Mr. Straw: As for the new round of scandals, it is important to put things into perspective. If it emerges that a leading spokesman for one party or another has been discussing donations, that could conceivably not come within the 2000 Act regime. It would be a story, but there are proper processes for it to be investigated and, as far as I know, such matters have been referred to the Electoral Commission. It is up to each individual to judge whether they amount to a scandal—they certainly amount to a story. The regime for handling, for example, allegations of donations that have been made unlawfully because they are from overseas, subject to proposals in the context of the Bill, is substantial, but perhaps it needs to be improved.
As for the heart of your question, Mr. Howarth, which is whether we can get the talks going, that would only be if there were suddenly indications from all three parties that the time was right, otherwise we would be wasting our time. If we were to go for a scheme of donation limits, it is fundamental and it was accepted that that would have to be paralleled by the introduction of state funding because there would be a loss of income to all three political parties and to the smaller parties if it were to happen. There have been many proposals for how mechanisms would operate, some of which I personally find attractive, but it is the case that, for example, the Leader of the Conservative party for understandable reasons said explicitly last November that
“there can be no justification for more state funding of political parties unless a tough cap”
is applied on donations.
Q 11David Howarth: But the amount of state funding that might be required should be revisited in light of what has happened in the US, with Barack Obama raising hundreds of millions of dollars in small amounts in a place where there is a donation cap. It might be worth going back to the talks with the question of how much state funding there should be and how long it would need to last to get us into a completely different system, where parties supported themselves out of small donations.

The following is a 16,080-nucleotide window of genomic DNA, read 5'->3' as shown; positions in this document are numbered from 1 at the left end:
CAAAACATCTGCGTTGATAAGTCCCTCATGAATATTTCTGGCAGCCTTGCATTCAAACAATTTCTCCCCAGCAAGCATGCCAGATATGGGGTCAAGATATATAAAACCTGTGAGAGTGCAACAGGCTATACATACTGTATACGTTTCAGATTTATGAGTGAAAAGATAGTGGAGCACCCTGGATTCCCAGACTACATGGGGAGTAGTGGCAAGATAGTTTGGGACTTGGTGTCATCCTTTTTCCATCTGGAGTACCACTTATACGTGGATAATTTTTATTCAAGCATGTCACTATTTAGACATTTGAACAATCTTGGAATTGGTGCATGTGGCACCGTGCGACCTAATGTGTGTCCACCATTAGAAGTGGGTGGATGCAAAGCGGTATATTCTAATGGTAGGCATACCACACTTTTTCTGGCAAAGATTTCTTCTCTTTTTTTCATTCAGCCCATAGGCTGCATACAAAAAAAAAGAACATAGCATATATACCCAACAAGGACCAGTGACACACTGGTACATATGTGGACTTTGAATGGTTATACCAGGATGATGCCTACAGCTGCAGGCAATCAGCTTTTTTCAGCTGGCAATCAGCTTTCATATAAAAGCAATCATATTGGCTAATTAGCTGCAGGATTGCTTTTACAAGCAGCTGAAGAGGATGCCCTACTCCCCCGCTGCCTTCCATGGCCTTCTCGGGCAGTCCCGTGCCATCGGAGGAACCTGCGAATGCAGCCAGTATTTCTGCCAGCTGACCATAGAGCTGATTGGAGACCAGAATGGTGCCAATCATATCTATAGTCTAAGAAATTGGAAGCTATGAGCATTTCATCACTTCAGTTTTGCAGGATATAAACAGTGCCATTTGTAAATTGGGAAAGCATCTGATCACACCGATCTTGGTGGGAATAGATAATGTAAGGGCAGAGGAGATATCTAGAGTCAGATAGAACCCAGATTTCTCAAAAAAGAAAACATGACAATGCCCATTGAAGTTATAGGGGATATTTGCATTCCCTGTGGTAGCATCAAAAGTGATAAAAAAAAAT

Finally, may I come to what is in the Bill with regard to the return of triggering? That is the only proposal that tries to deal with those issues, and to a lot of people it seems an inadequate tool. That is because, first, it deals only with candidate spending and not with the heart of the matter, which is party spending outside elections. Parties can continue to pour money into particular constituencies, and as long as they do not refer to a particular candidate’s campaign, that spending will not be covered and therefore there is no change from the current system.
Secondly, when we had triggering previously, it led to a situation where agents would send threatening letters to one another, no case would ever go to court and no one really knew whose election expenses had started. It did not work and was generally considered unenforceable. Instead of bringing back the triggering mechanism, would it not be better to have something like the Hayden Phillips proposal, but targeted at local party spending? We could have the Hayden Phillips proposal for a national cap and, underneath that, a local cap throughout the electoral cycle. That would catch all this, targeting local spending outside elections.